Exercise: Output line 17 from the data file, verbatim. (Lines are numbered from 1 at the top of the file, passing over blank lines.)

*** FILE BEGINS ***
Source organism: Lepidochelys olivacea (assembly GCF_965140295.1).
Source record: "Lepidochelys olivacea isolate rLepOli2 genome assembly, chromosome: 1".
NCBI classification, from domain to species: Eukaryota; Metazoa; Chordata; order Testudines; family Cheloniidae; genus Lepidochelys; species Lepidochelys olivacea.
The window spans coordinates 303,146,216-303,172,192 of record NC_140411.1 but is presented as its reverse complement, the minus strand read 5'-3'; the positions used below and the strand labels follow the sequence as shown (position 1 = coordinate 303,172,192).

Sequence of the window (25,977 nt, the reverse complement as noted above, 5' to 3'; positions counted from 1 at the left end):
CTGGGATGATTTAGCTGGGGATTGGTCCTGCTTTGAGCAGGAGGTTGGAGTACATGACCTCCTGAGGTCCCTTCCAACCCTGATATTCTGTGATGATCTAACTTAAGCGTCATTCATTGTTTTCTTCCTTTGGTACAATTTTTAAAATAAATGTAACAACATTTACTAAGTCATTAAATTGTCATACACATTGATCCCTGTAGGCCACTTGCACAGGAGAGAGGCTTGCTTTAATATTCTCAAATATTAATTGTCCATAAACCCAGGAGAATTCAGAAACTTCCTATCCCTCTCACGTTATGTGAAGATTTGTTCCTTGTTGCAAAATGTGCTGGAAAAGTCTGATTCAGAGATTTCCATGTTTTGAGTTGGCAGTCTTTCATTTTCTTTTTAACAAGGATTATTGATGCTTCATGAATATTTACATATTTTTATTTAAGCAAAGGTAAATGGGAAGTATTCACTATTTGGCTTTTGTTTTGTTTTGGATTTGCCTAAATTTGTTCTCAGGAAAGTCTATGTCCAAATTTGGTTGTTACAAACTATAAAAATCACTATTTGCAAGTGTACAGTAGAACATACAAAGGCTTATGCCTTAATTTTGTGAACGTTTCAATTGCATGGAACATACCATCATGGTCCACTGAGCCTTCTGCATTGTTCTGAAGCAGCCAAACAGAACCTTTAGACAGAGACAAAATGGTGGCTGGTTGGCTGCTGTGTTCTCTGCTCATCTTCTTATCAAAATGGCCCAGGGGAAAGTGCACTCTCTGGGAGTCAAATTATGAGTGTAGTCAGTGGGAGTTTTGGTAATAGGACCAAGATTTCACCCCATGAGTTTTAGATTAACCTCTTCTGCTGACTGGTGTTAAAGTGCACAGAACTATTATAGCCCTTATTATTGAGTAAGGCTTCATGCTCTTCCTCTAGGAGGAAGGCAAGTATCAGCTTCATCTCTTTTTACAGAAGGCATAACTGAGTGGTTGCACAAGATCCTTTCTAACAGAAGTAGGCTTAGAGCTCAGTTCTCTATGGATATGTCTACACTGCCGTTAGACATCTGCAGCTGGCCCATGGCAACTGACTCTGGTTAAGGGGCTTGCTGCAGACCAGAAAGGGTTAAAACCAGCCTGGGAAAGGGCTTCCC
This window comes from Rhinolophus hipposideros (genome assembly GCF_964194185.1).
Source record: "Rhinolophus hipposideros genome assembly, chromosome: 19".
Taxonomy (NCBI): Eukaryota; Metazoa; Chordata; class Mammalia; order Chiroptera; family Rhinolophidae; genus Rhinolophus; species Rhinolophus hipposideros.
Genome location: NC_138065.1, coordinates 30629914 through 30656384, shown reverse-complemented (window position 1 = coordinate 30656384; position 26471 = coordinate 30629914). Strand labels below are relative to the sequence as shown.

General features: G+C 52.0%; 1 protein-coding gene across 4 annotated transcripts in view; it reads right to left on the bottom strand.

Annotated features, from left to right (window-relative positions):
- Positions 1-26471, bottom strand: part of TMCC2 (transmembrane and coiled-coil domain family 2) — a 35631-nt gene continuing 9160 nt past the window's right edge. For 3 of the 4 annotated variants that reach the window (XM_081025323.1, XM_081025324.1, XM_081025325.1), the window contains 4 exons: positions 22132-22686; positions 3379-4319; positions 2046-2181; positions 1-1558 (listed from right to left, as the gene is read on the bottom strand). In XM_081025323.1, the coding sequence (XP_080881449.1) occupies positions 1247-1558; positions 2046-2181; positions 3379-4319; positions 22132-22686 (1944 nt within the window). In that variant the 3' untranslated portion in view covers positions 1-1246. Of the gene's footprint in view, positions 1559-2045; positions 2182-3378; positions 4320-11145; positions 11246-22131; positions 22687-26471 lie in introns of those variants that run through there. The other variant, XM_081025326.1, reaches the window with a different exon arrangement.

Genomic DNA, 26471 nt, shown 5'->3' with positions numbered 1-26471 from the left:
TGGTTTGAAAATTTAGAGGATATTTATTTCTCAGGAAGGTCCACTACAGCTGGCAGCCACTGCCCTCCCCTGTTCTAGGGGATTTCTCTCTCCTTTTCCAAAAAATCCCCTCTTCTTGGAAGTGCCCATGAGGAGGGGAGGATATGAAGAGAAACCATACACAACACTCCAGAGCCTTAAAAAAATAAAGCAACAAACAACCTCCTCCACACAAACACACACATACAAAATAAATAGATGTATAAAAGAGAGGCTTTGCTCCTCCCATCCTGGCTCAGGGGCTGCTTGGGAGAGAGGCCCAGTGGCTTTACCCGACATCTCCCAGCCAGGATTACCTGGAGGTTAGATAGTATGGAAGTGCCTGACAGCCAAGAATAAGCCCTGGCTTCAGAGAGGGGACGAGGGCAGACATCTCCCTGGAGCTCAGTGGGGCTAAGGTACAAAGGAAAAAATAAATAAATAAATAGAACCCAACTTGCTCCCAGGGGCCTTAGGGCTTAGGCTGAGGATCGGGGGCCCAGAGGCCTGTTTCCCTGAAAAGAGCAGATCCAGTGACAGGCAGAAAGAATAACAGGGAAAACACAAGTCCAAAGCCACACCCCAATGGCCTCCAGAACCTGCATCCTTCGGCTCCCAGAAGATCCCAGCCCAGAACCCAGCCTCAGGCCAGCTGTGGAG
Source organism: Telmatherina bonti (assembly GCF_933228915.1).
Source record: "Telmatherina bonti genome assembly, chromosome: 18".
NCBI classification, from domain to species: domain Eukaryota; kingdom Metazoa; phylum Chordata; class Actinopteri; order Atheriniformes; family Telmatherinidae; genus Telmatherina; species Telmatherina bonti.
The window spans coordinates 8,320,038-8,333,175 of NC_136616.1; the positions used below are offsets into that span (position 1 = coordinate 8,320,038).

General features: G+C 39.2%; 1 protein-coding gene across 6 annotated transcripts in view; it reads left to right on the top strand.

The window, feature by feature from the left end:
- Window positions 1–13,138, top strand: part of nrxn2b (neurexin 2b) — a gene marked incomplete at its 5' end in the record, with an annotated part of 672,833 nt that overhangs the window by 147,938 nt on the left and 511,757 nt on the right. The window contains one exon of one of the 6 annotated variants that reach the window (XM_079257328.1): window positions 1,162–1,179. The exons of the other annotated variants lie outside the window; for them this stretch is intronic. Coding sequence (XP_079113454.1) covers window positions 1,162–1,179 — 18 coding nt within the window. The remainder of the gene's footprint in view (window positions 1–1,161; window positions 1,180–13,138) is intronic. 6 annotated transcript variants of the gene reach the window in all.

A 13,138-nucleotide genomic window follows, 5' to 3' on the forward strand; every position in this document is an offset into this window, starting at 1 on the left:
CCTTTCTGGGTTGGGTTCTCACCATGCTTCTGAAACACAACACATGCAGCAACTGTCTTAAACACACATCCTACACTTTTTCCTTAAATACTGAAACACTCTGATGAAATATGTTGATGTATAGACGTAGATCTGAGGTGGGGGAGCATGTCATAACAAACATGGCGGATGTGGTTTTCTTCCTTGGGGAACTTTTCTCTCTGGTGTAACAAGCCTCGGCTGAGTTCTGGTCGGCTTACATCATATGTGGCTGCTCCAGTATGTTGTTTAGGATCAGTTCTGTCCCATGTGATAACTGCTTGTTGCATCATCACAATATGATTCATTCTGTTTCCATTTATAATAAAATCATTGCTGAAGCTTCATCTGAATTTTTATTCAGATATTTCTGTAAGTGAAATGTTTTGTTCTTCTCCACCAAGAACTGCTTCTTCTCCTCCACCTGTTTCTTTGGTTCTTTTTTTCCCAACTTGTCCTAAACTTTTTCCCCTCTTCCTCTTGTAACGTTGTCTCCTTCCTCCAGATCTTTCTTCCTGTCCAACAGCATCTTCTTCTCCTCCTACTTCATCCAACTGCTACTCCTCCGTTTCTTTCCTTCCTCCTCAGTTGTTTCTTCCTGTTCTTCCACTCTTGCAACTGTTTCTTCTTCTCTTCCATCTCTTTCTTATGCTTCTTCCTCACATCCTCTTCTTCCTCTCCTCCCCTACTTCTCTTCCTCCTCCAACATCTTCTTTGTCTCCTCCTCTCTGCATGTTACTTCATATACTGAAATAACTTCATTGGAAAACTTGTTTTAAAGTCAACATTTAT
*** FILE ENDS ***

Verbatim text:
Source record: "Telmatherina bonti genome assembly, chromosome: 18".